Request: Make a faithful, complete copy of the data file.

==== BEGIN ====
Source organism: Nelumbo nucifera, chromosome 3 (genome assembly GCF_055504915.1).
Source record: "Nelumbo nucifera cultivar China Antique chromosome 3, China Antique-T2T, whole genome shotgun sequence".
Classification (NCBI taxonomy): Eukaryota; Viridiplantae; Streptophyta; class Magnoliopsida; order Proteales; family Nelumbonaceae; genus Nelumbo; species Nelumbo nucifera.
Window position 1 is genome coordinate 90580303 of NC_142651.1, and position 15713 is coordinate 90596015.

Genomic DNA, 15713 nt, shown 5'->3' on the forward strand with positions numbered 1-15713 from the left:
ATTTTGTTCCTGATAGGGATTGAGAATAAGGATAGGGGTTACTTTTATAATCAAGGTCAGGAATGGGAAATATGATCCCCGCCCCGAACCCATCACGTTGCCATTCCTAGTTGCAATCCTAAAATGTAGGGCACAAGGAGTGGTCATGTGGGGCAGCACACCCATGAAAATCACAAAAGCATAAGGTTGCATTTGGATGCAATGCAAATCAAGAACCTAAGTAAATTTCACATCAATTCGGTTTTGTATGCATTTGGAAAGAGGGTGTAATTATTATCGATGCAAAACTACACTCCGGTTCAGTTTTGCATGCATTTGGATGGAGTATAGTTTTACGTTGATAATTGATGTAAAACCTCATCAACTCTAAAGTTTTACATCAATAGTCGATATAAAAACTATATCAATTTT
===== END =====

Source organism: Nelumbo nucifera, chromosome 3 (genome assembly GCF_055504915.1).
Source record: "Nelumbo nucifera cultivar China Antique chromosome 3, China Antique-T2T, whole genome shotgun sequence".
Classification (NCBI taxonomy): Eukaryota; Viridiplantae; Streptophyta; class Magnoliopsida; order Proteales; family Nelumbonaceae; genus Nelumbo; species Nelumbo nucifera.
Window position 1 is genome coordinate 90580303 of NC_142651.1, and position 15713 is coordinate 90596015.

Genomic DNA, 15713 nt, shown 5'->3' on the forward strand with positions numbered 1-15713 from the left:
ATTTTGTTCCTGATAGGGATTGAGAATAAGGATAGGGGTTACTTTTATAATCAAGGTCAGGAATGGGAAATATGATCCCCGCCCCGAACCCATCACGTTGCCATTCCTAGTTGCAATCCTAAAATGTAGGGCACAAGGAGTGGTCATGTGGGGCAGCACACCCATGAAAATCACAAAAGCATAAGGTTGCATTTGGATGCAATGCAAATCAAGAACCTAAGTAAATTTCACATCAATTCGGTTTTGTATGCATTTGGAAAGAGGGTGTAATTATTATCGATGCAAAACTACACTCCGGTTCAGTTTTGCATGCATTTGGATGGAGTATAGTTTTACGTTGATAATTGATGTAAAACCTCATCAACTCTAAAGTTTTACATCAATAGTCGATATAAAAACTATATCAATTTT